Golden Era of Bhikkhunis Sasana….
Most Venerable Bhikkhuni Fa Xun
World’s Famous Teacher and Author in Singapore, Malaysia and Western Australia, Vice -Principal of the Nuns’ Campus of the Buddhist College of Singapore
During the “golden age” when the Buddha was alive, many members of his saṅgha (Buddhist community) were able to attain enlightenment. In Hindu society during the Buddha‟s time, women‟s place was in the home and their primary role was to bear children. However, the Buddha affirmed that women have the same capacity as men to walk the spiritual path and attain enlightenment. The Buddha created a Bhikkhunī saṅgha (nuns order) parallel to the Bhikkhu saṅgha (monks‟ order), and placed men and women on equal terms in his teachings. This Bhikkhunī saṅgha provided an alternative community for women which freed them from familial constraints and encouraged their spiritual pursuits. They shaved their heads, put on the robes, and joined the Bhikkhunī saṅgha to live a mendicant life. It must be acknowledged also that during the Buddha‟s time, some women chose to join monasteries out of destitution. The diligent Bhikkhunīs proved women‟s potential for devotion, self-sacrifice, courage and endurance. They demonstrated real spiritual ability and became revered teachers and gained respect from the society. The Emperor Asoka even enrolled his daughter, Saṅghamitta into the saṅgha. Living a monastic life was highly valued by the society. Since then, many women have left their homes to follow the Buddha‟s footsteps.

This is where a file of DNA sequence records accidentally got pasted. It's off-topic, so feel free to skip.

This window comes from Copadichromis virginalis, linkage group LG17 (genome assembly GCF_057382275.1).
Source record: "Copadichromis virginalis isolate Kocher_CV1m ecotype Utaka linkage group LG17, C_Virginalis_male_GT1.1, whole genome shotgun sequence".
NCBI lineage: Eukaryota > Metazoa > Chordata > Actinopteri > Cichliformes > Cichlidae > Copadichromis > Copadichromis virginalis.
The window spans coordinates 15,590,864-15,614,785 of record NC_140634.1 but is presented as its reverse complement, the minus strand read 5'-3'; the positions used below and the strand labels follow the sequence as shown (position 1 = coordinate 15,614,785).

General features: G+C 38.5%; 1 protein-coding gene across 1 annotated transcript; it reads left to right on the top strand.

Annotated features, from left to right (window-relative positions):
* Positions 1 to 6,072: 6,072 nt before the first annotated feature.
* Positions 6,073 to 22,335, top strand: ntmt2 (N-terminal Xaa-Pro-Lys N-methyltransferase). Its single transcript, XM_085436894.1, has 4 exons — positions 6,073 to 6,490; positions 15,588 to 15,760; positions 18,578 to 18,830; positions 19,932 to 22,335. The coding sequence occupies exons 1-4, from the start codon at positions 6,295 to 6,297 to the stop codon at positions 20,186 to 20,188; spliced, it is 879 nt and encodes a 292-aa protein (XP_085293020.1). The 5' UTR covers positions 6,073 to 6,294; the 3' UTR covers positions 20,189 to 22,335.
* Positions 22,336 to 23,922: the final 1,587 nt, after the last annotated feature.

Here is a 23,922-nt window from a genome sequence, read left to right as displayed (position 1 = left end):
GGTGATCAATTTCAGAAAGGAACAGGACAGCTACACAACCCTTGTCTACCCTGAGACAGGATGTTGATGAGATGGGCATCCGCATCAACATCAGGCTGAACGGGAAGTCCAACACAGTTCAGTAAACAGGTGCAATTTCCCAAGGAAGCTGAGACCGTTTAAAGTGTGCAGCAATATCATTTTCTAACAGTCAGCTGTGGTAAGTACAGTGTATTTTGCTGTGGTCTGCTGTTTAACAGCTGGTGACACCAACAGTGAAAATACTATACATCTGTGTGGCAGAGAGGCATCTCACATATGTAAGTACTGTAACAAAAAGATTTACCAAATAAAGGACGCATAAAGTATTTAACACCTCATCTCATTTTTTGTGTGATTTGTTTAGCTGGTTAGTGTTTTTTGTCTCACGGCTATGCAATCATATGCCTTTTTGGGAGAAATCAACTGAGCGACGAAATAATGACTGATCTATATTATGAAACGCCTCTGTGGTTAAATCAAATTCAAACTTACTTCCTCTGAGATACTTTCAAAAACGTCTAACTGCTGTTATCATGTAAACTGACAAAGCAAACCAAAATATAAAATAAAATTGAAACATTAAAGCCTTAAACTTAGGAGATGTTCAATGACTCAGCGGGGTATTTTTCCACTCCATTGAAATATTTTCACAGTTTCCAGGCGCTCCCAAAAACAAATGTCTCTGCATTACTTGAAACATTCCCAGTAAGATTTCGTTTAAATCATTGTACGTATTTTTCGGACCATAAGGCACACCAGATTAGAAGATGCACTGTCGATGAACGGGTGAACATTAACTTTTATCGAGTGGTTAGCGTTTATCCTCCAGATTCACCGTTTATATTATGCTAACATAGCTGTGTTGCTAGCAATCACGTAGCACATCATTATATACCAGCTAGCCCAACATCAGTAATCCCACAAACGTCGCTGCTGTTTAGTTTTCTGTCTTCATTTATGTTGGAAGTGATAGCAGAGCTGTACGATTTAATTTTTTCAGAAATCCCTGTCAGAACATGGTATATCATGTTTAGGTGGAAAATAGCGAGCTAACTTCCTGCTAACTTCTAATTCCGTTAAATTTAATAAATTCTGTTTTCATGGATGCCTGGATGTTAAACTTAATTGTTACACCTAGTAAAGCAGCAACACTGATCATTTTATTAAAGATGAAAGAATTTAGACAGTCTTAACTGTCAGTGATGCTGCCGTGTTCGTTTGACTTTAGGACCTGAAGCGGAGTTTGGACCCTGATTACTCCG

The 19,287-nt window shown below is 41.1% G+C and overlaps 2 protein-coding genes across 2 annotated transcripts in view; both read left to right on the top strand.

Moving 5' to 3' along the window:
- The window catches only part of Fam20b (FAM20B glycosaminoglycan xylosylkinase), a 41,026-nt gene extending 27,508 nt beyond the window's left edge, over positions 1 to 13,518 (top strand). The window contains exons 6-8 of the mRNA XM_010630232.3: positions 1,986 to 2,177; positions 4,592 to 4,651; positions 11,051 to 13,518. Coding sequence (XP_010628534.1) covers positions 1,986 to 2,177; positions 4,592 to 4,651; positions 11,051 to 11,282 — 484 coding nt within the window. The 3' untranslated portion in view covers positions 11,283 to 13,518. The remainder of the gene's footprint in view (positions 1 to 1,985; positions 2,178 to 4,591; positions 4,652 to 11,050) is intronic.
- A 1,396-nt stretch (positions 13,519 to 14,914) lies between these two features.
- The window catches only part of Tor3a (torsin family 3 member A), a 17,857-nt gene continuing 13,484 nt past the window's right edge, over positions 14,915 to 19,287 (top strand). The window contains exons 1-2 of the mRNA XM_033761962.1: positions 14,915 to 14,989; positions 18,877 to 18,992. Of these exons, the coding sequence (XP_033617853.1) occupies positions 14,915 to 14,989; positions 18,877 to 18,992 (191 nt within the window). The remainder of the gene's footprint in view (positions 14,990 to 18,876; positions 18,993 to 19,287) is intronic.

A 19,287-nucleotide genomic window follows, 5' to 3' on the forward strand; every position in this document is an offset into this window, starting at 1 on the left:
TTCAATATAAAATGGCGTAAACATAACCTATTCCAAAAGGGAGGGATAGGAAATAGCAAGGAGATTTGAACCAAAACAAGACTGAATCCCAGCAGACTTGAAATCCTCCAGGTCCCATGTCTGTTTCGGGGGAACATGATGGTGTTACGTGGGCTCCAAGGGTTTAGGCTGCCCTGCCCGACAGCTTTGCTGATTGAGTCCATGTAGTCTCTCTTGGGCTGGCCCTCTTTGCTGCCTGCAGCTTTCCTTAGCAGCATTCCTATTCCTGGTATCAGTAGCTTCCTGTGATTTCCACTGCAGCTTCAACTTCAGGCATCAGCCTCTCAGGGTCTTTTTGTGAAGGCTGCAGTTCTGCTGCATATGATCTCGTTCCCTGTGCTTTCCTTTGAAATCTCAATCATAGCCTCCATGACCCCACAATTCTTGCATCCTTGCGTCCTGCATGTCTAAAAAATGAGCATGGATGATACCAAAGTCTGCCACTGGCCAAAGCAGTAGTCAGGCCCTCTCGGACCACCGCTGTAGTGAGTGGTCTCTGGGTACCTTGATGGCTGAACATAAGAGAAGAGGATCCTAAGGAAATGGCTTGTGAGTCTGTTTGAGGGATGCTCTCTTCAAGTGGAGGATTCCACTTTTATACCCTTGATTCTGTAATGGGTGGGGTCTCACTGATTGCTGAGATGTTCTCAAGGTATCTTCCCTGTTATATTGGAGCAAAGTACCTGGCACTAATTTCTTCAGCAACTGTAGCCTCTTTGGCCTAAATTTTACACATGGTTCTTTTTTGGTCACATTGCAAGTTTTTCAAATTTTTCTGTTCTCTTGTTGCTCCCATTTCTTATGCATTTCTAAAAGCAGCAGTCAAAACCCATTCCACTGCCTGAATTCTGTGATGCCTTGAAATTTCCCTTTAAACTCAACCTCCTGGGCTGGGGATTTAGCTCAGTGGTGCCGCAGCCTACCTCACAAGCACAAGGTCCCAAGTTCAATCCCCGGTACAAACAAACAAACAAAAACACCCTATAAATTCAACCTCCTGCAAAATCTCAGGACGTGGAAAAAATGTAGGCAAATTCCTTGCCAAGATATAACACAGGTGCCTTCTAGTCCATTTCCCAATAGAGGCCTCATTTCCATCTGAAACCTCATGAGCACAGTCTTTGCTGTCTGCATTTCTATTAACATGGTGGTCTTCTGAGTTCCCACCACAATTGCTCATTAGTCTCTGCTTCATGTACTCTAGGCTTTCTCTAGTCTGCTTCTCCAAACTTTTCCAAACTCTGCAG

Stereotypical “Traditional” Views of Bhikkhunīs….
The social status of the Bhikkhunīs began to decline after the passing of the Buddha and the withdrawal of royal patronage. They were generally deemed to be a group of helpless and powerless victims, “failures” or “social rejects”‟. Chinese literature and drama usually portray Bhikkhunīs as escapists, negativists, pessimists, “losers” in love and as failures in marriage or life. For example, in the famous Chinese classic Dream of the Red Chamber, monastic were portrayed as “losers” and “victims”. In Burma, there is the proverb, “Buddhist Nuns are those women whose sons are dead, who are widowed, bankrupt, in debt, and broken-hearted” (Kawanami 2000, p. 136). Becoming a Bhikkhunī was represented not as a choice but as a circumstance or fate which they suffered.